Bike lanes and pedestrian sidewalk included in replacement bridge design
Wednesday, April 12, 2023
Washington, D.C. – U.S. Senators Ron Wyden and Jeff Merkley today announced that the City of Portland will receive $13.8 million from the U.S. Department of Transportation to replace the Burgard Bridge.
“I have long said that you can’t have a big league economy without big league infrastructure, and that includes resilient bridges,” Wyden said. “I am gratified to see these dollars go toward replacing the Burgard Bridge in North Portland so that commuters and visitors alike can continue to safely get from Point A to Point B.”
“Portland’s many bridges offer a direct connection between neighborhoods and communities alike, and we have to do all we can to make sure they are safe and reliable for everyone that depends on them,” Merkley said. “I’m grateful this funding is headed to Portland for the replacement of the Burgard Bridge, which serves as a critical connection between the North Portland peninsula and other parts of the city. This project will not only help to connect businesses and travelers, but will also help encourage alternative, low-carbon forms of transportation by adding bike lanes and sidewalks to the bridge.”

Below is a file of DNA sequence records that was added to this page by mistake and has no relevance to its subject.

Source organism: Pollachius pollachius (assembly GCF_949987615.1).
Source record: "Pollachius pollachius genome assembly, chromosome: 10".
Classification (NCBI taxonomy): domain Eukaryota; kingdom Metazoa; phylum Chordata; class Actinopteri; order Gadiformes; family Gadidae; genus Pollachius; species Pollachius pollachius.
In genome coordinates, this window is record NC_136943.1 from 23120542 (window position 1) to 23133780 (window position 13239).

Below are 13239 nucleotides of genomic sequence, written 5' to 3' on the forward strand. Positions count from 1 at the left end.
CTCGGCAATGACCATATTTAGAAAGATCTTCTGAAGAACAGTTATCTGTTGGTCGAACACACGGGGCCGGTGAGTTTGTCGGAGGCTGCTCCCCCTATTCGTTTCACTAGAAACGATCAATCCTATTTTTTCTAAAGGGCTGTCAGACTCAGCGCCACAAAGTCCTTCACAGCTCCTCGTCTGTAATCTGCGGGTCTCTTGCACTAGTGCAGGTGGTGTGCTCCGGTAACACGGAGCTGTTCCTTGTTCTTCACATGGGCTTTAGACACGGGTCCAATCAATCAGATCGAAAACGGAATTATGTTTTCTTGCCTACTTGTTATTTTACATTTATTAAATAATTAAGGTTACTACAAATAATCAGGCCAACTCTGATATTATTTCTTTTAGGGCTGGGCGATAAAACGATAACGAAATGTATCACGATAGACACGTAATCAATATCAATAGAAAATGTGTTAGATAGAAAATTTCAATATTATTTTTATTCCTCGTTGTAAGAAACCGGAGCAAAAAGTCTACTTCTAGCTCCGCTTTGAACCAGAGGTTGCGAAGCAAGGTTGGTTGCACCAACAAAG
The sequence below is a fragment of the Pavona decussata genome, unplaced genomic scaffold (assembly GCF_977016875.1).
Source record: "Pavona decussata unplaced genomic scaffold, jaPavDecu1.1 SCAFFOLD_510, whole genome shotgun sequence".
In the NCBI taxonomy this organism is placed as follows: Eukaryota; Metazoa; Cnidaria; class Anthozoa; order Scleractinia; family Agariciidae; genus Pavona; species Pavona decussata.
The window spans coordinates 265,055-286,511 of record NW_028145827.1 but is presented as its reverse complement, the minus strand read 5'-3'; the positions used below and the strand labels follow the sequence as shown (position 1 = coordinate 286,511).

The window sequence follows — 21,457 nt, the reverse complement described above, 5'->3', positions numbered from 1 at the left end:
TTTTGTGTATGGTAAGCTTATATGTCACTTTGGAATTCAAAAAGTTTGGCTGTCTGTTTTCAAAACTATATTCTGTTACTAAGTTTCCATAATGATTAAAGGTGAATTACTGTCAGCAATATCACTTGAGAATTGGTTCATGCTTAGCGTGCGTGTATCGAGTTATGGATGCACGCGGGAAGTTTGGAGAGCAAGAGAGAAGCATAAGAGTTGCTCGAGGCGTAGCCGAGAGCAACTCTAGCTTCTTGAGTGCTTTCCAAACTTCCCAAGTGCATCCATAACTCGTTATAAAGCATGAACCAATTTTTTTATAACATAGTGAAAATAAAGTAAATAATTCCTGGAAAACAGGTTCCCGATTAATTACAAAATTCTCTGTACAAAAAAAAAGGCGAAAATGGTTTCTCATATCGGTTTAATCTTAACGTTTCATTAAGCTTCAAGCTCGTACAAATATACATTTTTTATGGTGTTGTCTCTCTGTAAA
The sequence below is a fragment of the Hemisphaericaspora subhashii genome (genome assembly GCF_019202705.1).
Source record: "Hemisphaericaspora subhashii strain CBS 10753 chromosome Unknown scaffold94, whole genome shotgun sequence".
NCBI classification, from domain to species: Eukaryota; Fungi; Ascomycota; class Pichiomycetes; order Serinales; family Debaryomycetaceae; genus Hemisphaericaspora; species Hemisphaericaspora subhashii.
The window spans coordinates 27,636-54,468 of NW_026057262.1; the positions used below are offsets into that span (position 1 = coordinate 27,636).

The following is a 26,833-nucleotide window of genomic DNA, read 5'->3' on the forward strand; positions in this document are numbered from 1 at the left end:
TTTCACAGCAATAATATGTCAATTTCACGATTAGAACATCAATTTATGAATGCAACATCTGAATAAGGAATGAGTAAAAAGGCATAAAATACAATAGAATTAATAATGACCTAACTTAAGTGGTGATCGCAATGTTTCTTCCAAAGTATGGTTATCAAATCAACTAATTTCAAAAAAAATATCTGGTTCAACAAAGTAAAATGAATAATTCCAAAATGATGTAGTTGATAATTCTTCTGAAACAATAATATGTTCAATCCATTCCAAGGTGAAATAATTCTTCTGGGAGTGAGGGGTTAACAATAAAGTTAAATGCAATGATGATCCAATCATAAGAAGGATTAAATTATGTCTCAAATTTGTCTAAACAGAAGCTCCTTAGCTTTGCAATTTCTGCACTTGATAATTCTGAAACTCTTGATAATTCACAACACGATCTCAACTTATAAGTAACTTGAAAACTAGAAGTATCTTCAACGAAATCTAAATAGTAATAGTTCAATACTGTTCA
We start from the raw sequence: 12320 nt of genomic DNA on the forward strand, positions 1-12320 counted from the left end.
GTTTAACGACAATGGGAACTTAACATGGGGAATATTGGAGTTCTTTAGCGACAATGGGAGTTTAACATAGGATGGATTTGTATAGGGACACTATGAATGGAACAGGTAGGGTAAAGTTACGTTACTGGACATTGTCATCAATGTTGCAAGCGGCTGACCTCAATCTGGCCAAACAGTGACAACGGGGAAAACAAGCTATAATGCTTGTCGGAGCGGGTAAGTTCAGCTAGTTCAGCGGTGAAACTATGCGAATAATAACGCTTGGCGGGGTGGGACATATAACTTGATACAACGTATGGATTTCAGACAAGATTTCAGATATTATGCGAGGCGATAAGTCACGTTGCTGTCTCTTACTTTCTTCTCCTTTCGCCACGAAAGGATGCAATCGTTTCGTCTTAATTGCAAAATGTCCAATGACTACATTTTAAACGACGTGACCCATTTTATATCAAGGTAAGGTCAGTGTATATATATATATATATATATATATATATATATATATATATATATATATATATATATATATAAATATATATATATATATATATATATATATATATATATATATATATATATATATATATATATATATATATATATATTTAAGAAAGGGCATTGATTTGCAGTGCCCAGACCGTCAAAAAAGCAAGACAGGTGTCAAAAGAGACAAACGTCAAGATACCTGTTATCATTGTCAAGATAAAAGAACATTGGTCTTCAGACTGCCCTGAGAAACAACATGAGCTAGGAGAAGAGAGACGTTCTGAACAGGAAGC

The Burgard Bridge is located at the intersection of the entrance to the Port of Portland’s Terminal 4 and Northwest Container Services — two major industrial destinations in the metro area. The project will replace the existing 92-year-old viaduct over the Union Pacific Railroad, providing significant new seismic resiliency in the St Johns neighborhood. The planned cross-section for the new bridge will include a two-way protected bike lane at sidewalk level on the east side and 8-foot sidewalks on both sides. Portland Bureau of Transportation’s Fixing Our Streets program provided $3.8 million in matching funds.
“I am grateful for the Federal investment in repairing and restoring the Burgard Bridge in North Portland. This significant freight project rebuilding the old deficient bridge provides the only direct connection between Highway 30 and the Rivergate Industrial Area. It’s been a priority for the Portland Freight Committee, Port of Portland, Columbia Corridor Association, and other stakeholders for many years,” said Portland City Commissioner Mingus Mapps.
“We’re so thankful for this federal investment,” said Tara Wasiak, Interim Director of the Portland Bureau of Transportation (PBOT). “This investment will provide access for freight to some crucial industrial areas, and provide a safer route for biking and walking on a major corridor in the St. Johns neighborhood. With a seismic upgrade, this bridge will benefit Portlanders and our entire region for generations to come.”